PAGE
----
On 03/02/2018 02:42 AM, Mark Rutland wrote:
On Thu, Mar 01, 2018 at 12:35:49PM -0800, Saravana Kannan wrote:
On 03/01/2018 03:49 AM, Mark Rutland wrote:
On Wed, Feb 28, 2018 at 02:17:33PM -0800, Saravana Kannan wrote:
On 02/25/2018 06:36 AM, Mark Rutland wrote:
On Fri, Feb 23, 2018 at 04:53:18PM -0800, Saravana Kannan wrote:
On 01/02/2018 03:25 AM, Suzuki K Poulose wrote:
+static void dsu_pmu_event_update(struct perf_event *event)
+       struct hw_perf_event *hwc = &event->hw;
+       u64 delta, prev_count, new_count;
+       do {
+               /* We may also be called from the irq handler */
+               prev_count = local64_read(&hwc->prev_count);
+               new_count = dsu_pmu_read_counter(event);
+       } while (local64_cmpxchg(&hwc->prev_count, prev_count, new_count) !=
+                       prev_count);
+       delta = (new_count - prev_count) & DSU_PMU_COUNTER_MASK(hwc->idx);
+       local64_add(delta, &event->count);
+static void dsu_pmu_read(struct perf_event *event)
+       dsu_pmu_event_update(event);

I sent out a patch that'll allow PMUs to set an event flag to avoid
unnecessary smp calls when the event can be read from any CPU. You could
just always set that if you can't have multiple DSU's running the kernel (I
don't know if the current ARM designs support having multiple DSUs in a
SoC/system) or set it if associated_cpus == cpu_present_mask.

As-is, that won't be safe, given the read function calls the event_update()
function, which has side-effects on hwc->prec_count and event->count. Those
need to be serialized somehow.

You have to grab the dsu_pmu->pmu_lock spin lock anyway because the system
registers are shared across all CPUs.

I believe that lock is currently superfluous, because the perf core
ensures operations are cpu-affine, and have interrupts disabled in most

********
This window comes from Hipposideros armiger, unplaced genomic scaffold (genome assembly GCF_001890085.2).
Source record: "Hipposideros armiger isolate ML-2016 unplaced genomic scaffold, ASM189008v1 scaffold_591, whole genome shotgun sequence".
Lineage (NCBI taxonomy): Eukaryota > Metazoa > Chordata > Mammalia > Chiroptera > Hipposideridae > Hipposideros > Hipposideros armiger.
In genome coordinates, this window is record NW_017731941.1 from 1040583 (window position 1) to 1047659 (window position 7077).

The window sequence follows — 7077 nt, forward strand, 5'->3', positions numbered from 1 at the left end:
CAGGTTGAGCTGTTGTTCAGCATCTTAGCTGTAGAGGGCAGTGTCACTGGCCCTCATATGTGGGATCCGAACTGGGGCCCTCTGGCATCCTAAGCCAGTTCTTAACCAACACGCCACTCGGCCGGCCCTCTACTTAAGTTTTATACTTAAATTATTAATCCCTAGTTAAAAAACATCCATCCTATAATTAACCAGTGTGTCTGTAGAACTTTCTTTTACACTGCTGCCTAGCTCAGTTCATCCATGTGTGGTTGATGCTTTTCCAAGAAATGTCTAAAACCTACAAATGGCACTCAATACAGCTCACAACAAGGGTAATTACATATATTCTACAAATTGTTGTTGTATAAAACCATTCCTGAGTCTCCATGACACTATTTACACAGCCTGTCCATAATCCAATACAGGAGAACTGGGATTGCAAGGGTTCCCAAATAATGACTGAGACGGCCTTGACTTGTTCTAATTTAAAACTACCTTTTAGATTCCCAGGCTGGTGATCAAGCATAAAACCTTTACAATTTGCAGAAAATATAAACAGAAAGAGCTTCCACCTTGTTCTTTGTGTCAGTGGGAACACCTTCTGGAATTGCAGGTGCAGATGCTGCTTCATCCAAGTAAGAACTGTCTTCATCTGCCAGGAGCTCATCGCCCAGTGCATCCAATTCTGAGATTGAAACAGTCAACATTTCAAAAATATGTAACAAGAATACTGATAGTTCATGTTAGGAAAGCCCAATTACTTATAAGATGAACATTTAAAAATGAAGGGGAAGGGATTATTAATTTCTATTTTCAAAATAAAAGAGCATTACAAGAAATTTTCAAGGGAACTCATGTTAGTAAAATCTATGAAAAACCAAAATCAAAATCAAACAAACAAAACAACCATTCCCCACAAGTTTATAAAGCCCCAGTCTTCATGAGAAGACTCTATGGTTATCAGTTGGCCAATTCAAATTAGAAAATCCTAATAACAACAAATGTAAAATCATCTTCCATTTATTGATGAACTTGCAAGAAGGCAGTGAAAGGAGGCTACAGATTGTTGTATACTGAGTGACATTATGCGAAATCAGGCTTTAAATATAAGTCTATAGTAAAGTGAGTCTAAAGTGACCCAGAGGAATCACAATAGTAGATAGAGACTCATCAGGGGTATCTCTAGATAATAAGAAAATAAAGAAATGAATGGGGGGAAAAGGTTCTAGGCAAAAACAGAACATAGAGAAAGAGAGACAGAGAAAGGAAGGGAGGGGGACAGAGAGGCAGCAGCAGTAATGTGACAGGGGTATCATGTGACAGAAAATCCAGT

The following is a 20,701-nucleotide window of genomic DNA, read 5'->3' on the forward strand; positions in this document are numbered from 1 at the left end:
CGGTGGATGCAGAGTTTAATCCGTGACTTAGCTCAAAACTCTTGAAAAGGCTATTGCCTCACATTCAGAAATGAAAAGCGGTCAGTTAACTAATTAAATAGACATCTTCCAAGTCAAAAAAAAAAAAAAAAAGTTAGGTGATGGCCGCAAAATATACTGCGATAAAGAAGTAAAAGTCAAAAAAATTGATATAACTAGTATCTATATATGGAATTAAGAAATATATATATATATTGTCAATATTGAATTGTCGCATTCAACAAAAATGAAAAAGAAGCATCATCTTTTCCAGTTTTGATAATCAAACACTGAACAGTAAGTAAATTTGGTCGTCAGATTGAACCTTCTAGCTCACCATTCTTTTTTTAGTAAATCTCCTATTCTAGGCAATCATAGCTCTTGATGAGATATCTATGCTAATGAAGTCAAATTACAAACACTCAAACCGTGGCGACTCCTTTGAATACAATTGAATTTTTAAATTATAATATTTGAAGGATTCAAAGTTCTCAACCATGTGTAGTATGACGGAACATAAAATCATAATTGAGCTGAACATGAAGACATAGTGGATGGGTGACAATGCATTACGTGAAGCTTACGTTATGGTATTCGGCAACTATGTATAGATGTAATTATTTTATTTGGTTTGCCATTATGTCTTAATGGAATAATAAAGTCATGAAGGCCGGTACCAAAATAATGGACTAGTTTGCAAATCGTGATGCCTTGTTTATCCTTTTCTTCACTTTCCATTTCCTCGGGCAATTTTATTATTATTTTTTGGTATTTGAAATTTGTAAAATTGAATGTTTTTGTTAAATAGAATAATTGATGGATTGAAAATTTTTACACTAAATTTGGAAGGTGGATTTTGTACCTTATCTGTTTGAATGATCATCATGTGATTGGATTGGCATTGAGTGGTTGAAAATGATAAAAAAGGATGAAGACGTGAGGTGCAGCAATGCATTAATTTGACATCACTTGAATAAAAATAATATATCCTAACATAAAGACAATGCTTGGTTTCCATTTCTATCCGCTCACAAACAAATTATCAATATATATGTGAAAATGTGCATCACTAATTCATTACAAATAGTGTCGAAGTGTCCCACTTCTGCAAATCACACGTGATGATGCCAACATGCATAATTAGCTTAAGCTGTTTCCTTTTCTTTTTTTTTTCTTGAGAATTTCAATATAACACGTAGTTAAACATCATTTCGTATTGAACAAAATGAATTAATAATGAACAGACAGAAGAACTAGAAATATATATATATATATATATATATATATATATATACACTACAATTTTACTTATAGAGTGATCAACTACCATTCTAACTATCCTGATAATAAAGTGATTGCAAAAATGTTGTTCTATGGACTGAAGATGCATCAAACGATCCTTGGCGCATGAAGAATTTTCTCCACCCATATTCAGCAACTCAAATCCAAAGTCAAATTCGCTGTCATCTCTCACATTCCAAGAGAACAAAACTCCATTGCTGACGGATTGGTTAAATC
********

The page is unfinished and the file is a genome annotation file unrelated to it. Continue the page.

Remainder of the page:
cases (thanks to the context lock).

I don't think it's superfluous. You have a common "event counter" selection
register and a common "event counter value" register. You can two CPUs
racing to read two unrelated event counters and end up causing one of them
to read a bogus value from the wrong event counter.

It's important to note that the DSU PMU's event_init() ensures events
are affine to a single CPU, and the perf core code serializes operations
on those events via the context lock.

Ah, I see that now. Thanks!

Therefore, two CPUs *won't* try to access the registers simultaneously.

Right, and this driver seems to be going through a lot of work to make sure all events are read in one CPU.

Do you even have an upstream target where there are multiple DSU's in a system? If not, we can simplify a ton of this code (no hotplug notifiers, no migrating PMUs, no SMP calls, etc) by just adding a spinlock and letting any CPU read these DSU counters.

If you need to support a system with multiple DSUs, I think it's still useful to add CPU mask for events and letting the perf framework read events on any of those CPUs.

If events could be active on multiple CPUs simultaneously, I agree that
the lock would be necessary. However, there would also be other problems
to deal with in that case.

If we want to allow pmu::read() from arbitrary CPUs the DSU is affine
to, I agree we'd need the lock to serialize accesses to the registers
and data structures.


So, depending on how many DSUs you want to support in the mainline kernel, we can simplify it a ton. And if not, we can still try to remove the need for smp calls so that we don't cause power impact when trying to profile while measuring power.


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